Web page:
We are more addicted to fear than to fearlessness. Notice how much of the day you hold tightly to your fears, especially the fear of the loss of control. All of our “what if” thinking falls into this category: “What if I don’t do it right?” “What if it’s painful?” “What if I look bad?“ These thoughts are based on wanting to control some imagined future more than on what’s happening now. It’s crucial to see and to label them with the question: “What is my most believed thought right now?”

After seeing the mental constructs, we just sit, experiencing what’s happening right now, aware of the intense physical sensations of anxiety — the tightness, the queasiness, the narrowing down. We might ask the practice question, “What is this moment?” What happens when we do this? Finding the answer is what practice is really about.

Again, the simplicity and clarity of practice amounts to this: first, we must see through the mental process, dropping the story line of “me.” What is the story line of “me”? It’s the addiction to comfort and thoughts, to our self-judgments and emotions, to our identities and our fears.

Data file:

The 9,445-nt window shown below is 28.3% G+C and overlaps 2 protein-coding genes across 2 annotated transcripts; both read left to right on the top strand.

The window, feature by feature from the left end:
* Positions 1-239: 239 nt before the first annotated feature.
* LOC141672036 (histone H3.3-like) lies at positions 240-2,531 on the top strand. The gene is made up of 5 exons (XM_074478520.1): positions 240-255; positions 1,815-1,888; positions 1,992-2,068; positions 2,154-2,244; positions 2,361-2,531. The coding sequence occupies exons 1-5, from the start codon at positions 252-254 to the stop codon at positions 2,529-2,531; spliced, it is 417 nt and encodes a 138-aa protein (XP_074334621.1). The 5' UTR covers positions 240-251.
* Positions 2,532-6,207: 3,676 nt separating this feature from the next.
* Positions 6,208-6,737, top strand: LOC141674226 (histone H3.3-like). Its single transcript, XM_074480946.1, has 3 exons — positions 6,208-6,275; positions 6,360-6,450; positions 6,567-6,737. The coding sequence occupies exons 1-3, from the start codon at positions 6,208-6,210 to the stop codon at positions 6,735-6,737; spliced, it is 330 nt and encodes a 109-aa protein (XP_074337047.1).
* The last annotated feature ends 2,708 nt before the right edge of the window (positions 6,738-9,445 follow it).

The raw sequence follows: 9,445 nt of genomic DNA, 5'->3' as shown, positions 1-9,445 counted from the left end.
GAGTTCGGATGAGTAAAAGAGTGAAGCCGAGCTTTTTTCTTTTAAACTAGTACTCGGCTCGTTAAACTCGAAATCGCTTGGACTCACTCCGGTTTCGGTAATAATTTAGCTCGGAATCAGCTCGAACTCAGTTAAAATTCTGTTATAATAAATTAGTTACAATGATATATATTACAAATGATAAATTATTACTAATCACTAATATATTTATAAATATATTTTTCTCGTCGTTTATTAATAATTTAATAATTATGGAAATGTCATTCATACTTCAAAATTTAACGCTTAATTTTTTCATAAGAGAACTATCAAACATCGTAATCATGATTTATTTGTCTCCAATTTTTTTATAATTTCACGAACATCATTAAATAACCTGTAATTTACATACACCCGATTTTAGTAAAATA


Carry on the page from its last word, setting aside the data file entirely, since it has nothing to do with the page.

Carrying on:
Ezra Bayda

Moving toward wholeness, not perfection

This part of Ireland has quite a lot of interesting early Christian remains,   so last weekend I visited the ruins of the monastic settlement in Castledermot.  It is a site which is left somewhat untended, so that the crosses and tombs have a certain craggy beauty in a natural setting.  Rough stones, some seeming unfinished.  And yet, unfinished or ongoing does not mean “not right”, much as we tend to prefer tidyness and a clear direction or order.  We often think we have to be the finished product, or have everything resolved and clear, so that other people will give us the feedback that we are doing OK.  Seeing this “lack of completion” reminded me of these words from  Jung  – which echo the idea from Pema Chodren posted last Friday. We never really arrive at “perfection” (even though the mind thinks in terms of it) but rather at a wholeness which is more like a continual “coming together and falling apart”.  When we give up that notion of  the idealized life we wish we had, we allow ourself to work with the life we actually have.  Each moment may not be perfect, but it is, in some way, complete.